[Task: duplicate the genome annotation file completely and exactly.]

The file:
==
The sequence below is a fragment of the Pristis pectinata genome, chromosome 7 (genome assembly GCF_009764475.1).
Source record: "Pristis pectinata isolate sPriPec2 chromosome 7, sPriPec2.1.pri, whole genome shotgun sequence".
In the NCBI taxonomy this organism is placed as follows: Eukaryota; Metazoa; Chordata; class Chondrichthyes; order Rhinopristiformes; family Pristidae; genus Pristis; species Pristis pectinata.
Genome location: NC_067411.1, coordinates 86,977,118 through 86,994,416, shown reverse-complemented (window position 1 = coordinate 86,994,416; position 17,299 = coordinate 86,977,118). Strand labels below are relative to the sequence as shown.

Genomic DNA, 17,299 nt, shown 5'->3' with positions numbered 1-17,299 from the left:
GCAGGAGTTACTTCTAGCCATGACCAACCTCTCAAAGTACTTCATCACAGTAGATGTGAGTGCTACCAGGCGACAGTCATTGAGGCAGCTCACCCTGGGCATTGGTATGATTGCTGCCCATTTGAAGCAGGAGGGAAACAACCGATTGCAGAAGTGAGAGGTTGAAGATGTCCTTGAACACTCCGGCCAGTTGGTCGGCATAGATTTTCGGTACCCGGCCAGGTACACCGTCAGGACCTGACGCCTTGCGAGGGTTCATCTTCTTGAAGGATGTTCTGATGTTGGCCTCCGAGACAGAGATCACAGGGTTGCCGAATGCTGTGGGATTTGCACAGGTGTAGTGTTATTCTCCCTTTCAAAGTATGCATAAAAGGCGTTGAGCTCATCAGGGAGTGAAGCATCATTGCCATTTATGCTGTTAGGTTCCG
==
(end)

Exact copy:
The sequence below is a fragment of the Pristis pectinata genome, chromosome 7 (genome assembly GCF_009764475.1).
Source record: "Pristis pectinata isolate sPriPec2 chromosome 7, sPriPec2.1.pri, whole genome shotgun sequence".
In the NCBI taxonomy this organism is placed as follows: Eukaryota; Metazoa; Chordata; class Chondrichthyes; order Rhinopristiformes; family Pristidae; genus Pristis; species Pristis pectinata.
Genome location: NC_067411.1, coordinates 86,977,118 through 86,994,416, shown reverse-complemented (window position 1 = coordinate 86,994,416; position 17,299 = coordinate 86,977,118). Strand labels below are relative to the sequence as shown.

Genomic DNA, 17,299 nt, shown 5'->3' with positions numbered 1-17,299 from the left:
GCAGGAGTTACTTCTAGCCATGACCAACCTCTCAAAGTACTTCATCACAGTAGATGTGAGTGCTACCAGGCGACAGTCATTGAGGCAGCTCACCCTGGGCATTGGTATGATTGCTGCCCATTTGAAGCAGGAGGGAAACAACCGATTGCAGAAGTGAGAGGTTGAAGATGTCCTTGAACACTCCGGCCAGTTGGTCGGCATAGATTTTCGGTACCCGGCCAGGTACACCGTCAGGACCTGACGCCTTGCGAGGGTTCATCTTCTTGAAGGATGTTCTGATGTTGGCCTCCGAGACAGAGATCACAGGGTTGCCGAATGCTGTGGGATTTGCACAGGTGTAGTGTTATTCTCCCTTTCAAAGTATGCATAAAAGGCGTTGAGCTCATCAGGGAGTGAAGCATCATTGCCATTTATGCTGTTAGGTTCCG